1. Identify FANBOYS: Explain that the acronym FANBOYS stands for the words "for," "and," "nor," "but," "or," "yet," and "so." Chant the words, starting out slow and gaining speed. Give the students a couple minutes to memorize the words in the acronym, and see if they can say it impressively fast — like a tongue twister. Go around the room, allowing each student to take the FANBOY chanting challenge. 

  2. Clarify Comma Usage: The comma is inserted BEFORE the coordinating conjunction. If your students are kinesthetic or visual learners, write a compound sentence on a sentence strip: sentence one, comma, coordinating conjunction, and sentence two. Then cut it apart and have the students reassemble the sentence. The restless students may enjoy acting out the parts of a compound sentence. One student can be sentence one, a second student is a comma, a third student is a coordinating conjunction, and the fourth student is sentence two. The students form a human chain creating a compound sentence.

  3. Teacher Modeling: Model how to combine two sentences using a comma and a coordinating conjunction. I create sentences that relate to their lives. However, there are many sample sentences in the guided practice section.

  4. Guided Practice: Provide guided practice sentences that students can do at their seat. While students write their answers on their personal whiteboards, I walk around and troubleshoot.  They erase their boards and turn them over as soon as I correct them. I have 32 student whiteboards that I made out of a 4' x 8' shower board laminate ($20) cut into 12" squares. We recycle used dryer sheets for erasers. They work wonderfully.  

  5. Cloze Activity: I created a cloze activity to teach my students that coordinating conjunctions have different meanings. On the SMART Notebook file the students drag the word that BEST fits the sentence. I tell them they can use any word more than once. After they are done, I ask them how they would change it so that only one coordinating conjunction is used once. They have to analyze the relationship between the two sentences carefully to accomplish this task successfully. 

  6. Identifying Compound Sentences: In this part of the activity, the students analyze the sentences to determine if they are compound sentences or not. It is necessary to clarify that "for," "and," "nor," "but," "or," "yet," and "so" are not always joining two sentences. Otherwise, some students will insert commas before every “and.” Reiterate that there must be a complete sentence, a subject and a predicate, on both sides of the coordinating conjunction before it can be identified as a compound sentence. They underline the coordinating conjunction, determine if there is a sentence on both sides, and drag the comma to the correct position in the sentence if it is necessary.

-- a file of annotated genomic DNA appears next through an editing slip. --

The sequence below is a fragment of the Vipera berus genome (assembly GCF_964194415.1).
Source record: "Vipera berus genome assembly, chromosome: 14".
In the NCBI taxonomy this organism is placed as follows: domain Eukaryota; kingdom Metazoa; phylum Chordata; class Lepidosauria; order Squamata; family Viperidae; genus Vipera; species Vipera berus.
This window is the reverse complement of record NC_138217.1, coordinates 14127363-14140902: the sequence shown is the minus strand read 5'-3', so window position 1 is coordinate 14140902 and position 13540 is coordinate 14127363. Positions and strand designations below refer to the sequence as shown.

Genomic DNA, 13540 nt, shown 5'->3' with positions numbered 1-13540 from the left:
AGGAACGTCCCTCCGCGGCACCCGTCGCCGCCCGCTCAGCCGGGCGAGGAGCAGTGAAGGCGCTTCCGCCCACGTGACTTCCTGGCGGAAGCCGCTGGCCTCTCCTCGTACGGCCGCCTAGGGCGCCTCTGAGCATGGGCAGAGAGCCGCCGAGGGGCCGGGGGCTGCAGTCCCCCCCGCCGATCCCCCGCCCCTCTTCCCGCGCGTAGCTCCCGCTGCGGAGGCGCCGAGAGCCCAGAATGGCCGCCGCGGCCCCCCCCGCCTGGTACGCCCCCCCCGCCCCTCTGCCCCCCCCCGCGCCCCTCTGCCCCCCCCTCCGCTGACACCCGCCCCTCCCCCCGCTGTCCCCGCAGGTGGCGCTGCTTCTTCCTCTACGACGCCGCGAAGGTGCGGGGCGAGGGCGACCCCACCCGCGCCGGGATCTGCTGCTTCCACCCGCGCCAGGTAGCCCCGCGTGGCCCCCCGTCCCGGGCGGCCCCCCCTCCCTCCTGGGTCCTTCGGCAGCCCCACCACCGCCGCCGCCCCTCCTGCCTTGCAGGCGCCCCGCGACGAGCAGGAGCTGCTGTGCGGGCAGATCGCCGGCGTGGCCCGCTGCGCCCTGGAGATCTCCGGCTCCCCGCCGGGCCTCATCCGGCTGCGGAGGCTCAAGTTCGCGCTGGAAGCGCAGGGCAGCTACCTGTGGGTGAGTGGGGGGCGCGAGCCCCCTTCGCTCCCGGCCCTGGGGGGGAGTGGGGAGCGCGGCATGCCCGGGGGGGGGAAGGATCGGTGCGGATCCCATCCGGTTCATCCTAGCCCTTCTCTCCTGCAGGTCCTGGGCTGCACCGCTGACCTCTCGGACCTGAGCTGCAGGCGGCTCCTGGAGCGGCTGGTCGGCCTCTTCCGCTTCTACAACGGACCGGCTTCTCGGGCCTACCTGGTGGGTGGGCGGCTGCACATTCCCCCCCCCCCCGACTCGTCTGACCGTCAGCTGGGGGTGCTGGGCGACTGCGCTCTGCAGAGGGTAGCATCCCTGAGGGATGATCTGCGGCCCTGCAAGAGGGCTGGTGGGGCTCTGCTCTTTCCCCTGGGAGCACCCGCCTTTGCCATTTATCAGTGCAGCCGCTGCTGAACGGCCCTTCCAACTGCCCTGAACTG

7. On Their Own: Students save their free writes or journal entries. They select any journal entry to revise or edit. They identify FANBOYS, and then insert the proper punctuation, transferring the skill into their own style of writing.

Deleting FANBOYS to Fix Run-ons

For most of my students, the activity above is at their instructional level. These students achieve success quickly. However, those students who struggle with run-on sentences may get somewhat confused. I teach them to use their knowledge of FANBOYS to fix their run-on sentences — those one-sentence paragraphs. Often they are substituting FANBOYS for ending punctuation. I teach these students to read through each paragraph and replace the FANBOYS with ending punctuation, and then delete the FANBOYS. Once they are successful at simple sentences, I teach them how to join them, creating compound sentences. However, when they start experimenting, I tell them that they cannot use more than one coordinating conjunction in a single sentence.